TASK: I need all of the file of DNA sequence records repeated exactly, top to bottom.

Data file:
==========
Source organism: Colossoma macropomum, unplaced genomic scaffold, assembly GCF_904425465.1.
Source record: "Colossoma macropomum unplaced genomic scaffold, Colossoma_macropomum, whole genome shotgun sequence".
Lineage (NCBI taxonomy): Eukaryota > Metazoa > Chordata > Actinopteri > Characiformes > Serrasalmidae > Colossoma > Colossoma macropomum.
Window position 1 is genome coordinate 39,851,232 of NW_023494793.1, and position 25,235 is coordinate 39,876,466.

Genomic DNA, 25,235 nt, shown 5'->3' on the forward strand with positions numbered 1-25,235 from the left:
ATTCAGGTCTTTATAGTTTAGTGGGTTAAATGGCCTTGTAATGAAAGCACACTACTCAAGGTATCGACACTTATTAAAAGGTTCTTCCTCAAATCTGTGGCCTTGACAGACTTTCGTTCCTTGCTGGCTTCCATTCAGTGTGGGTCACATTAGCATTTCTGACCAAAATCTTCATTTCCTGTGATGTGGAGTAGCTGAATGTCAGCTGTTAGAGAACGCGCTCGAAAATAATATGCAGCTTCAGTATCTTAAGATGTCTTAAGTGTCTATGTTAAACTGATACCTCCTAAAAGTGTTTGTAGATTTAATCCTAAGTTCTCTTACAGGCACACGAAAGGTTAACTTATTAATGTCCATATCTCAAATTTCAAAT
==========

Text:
Source organism: Colossoma macropomum, unplaced genomic scaffold, assembly GCF_904425465.1.
Source record: "Colossoma macropomum unplaced genomic scaffold, Colossoma_macropomum, whole genome shotgun sequence".
Lineage (NCBI taxonomy): Eukaryota > Metazoa > Chordata > Actinopteri > Characiformes > Serrasalmidae > Colossoma > Colossoma macropomum.
Window position 1 is genome coordinate 39,851,232 of NW_023494793.1, and position 25,235 is coordinate 39,876,466.

Genomic DNA, 25,235 nt, shown 5'->3' on the forward strand with positions numbered 1-25,235 from the left:
ATTCAGGTCTTTATAGTTTAGTGGGTTAAATGGCCTTGTAATGAAAGCACACTACTCAAGGTATCGACACTTATTAAAAGGTTCTTCCTCAAATCTGTGGCCTTGACAGACTTTCGTTCCTTGCTGGCTTCCATTCAGTGTGGGTCACATTAGCATTTCTGACCAAAATCTTCATTTCCTGTGATGTGGAGTAGCTGAATGTCAGCTGTTAGAGAACGCGCTCGAAAATAATATGCAGCTTCAGTATCTTAAGATGTCTTAAGTGTCTATGTTAAACTGATACCTCCTAAAAGTGTTTGTAGATTTAATCCTAAGTTCTCTTACAGGCACACGAAAGGTTAACTTATTAATGTCCATATCTCAAATTTCAAAT